Wilnelly received her bachelor’s degree from the University of Puerto Rico, Mayaguez, in Industrial Biotechnology. As an undergraduate, she spent two years doing research with Dr. Elsie Pares-Matos, studying gene regulation and analyzing the promoter regions of Nuclear Factor for Interleukin 6 (NF-IL6).After completion of her bachelor degree, she was accepted in the Postbaccalaureate Research Education Program (PREP) at Case Western Reserve University School of Medicine in June 2012. As part of the PREP program, she worked full-time in a research lab under Dr. Mark Jackson supervision in the Cancer Biology department at CWRU. Her project focused on studying protein interactions between two newly discovered oncogenes FAM83B and FAM83A. Upon acceptance into graduate school at Case Western, she joined the lab of Dr. Derek Taylor, in the Pharmacology Department. During her graduate career, Wilnelly had the opportunity to study a novel telomerase inhibitor and the kinetics consequences of nucleotides concentration over telomerase catalytic activity.
Mengyuan Xu, Ph.D. - Graduate Student
Mengyuan received her bachelor’s degree from Nankai University in China, majoring in biological science and minoring in mathematics and science. After college, she continued to pursue her master’s degree in biochemical and molecular biology at Nankai University. Mengyuan’s research experience as an undergraduate shaped her future research endeavors as she chose to pursue structural biology as her primary research interest. Due to the fact that structural biology requires a solid mathematical background, the knowledge, and most importantly, the spirit of mathematics would always benefit her in her future research undertakings. In the pursuit of her master’s degree, Mengyuan solved the crystal structure of the N-terminal fragment of FILIA, which revealed a unique N-terminal extension beyond the canonical KH region that is well known for its RNA binding ability. This experience generated her interest in nucleic acid binding proteins and their cellular consequences. Therefore, she decided to continue her research career as a PhD student in the Department of Pharmacology at Case Western Reserve University School of Medicine.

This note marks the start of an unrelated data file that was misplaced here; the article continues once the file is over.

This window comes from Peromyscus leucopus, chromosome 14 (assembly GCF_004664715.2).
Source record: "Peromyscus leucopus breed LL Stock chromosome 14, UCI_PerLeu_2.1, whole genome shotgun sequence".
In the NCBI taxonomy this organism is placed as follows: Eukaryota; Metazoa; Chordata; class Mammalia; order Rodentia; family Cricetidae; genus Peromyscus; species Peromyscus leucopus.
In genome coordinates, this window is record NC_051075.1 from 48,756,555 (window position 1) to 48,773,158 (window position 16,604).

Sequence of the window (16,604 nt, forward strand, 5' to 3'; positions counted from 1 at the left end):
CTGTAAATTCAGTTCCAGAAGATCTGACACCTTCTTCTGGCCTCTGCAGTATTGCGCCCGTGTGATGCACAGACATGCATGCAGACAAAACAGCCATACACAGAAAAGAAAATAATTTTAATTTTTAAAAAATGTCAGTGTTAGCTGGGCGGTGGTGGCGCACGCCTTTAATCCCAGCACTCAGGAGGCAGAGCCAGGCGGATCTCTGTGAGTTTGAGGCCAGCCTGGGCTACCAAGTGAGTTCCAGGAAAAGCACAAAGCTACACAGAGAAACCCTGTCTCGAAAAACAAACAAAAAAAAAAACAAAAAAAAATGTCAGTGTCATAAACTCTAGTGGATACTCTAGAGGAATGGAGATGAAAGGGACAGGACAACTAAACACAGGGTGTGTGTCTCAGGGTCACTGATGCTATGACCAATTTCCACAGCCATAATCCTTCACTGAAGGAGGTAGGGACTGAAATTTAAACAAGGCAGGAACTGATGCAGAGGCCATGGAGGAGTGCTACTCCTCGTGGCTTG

Nathaniel Robinson - MD-Ph.D. Student
Nathaniel received his B.S. in molecular genetics and mathematics from The Ohio State University in 2013. While at OSU, his research focused on the mechanisms of translational regulation of gene expression in bacteria and developing informatic methods to identify new regulatory pathways. After graduating, he worked as a research assistant at Nationwide Children’s Hospital studying the molecular genetic bases of inherited epilepsy before joining the Medical Scientist Training Program at CWRU in 2014.
Nikhil Vasireddi - Undergraduate Student
Nikhil is an undergraduate student researcher majoring in Systems Biology at Case Western Reserve University and is currently studying the oncoprotein c-Myc and its life cycle in recombinant protein systems in the lab. Specifically he focuses on determining how its modifications affect its interaction with the tumor suppressor protein phosphatase 2A (PP2A) and ultimately how these modifications affect cellular signaling and cancer progression.
Jasmine Encarnacion - PREP Scholar
Jackie Spieles - Undergraduate Student
Jackie is a Class of 2022 biology major at the College of Wooster and plans to pursue a PhD in the biomedical sciences. In the Taylor lab, she has worked to troubleshoot and optimize protein purification techniques for PP2A subunits and substrates. At Wooster, she is a member of the WOODs Outdoors Club and works as a teaching assistant and tutor for chemistry and biology courses.
Jenish Venancius - Undergraduate Student
Jenish is currently pursuing a dual-degree as an undergraduate student in Biology and a Master of Public Health (MPH). Additionally, he is minoring in Spanish and Chemistry and is active in research throughout the lab and on-campus leadership.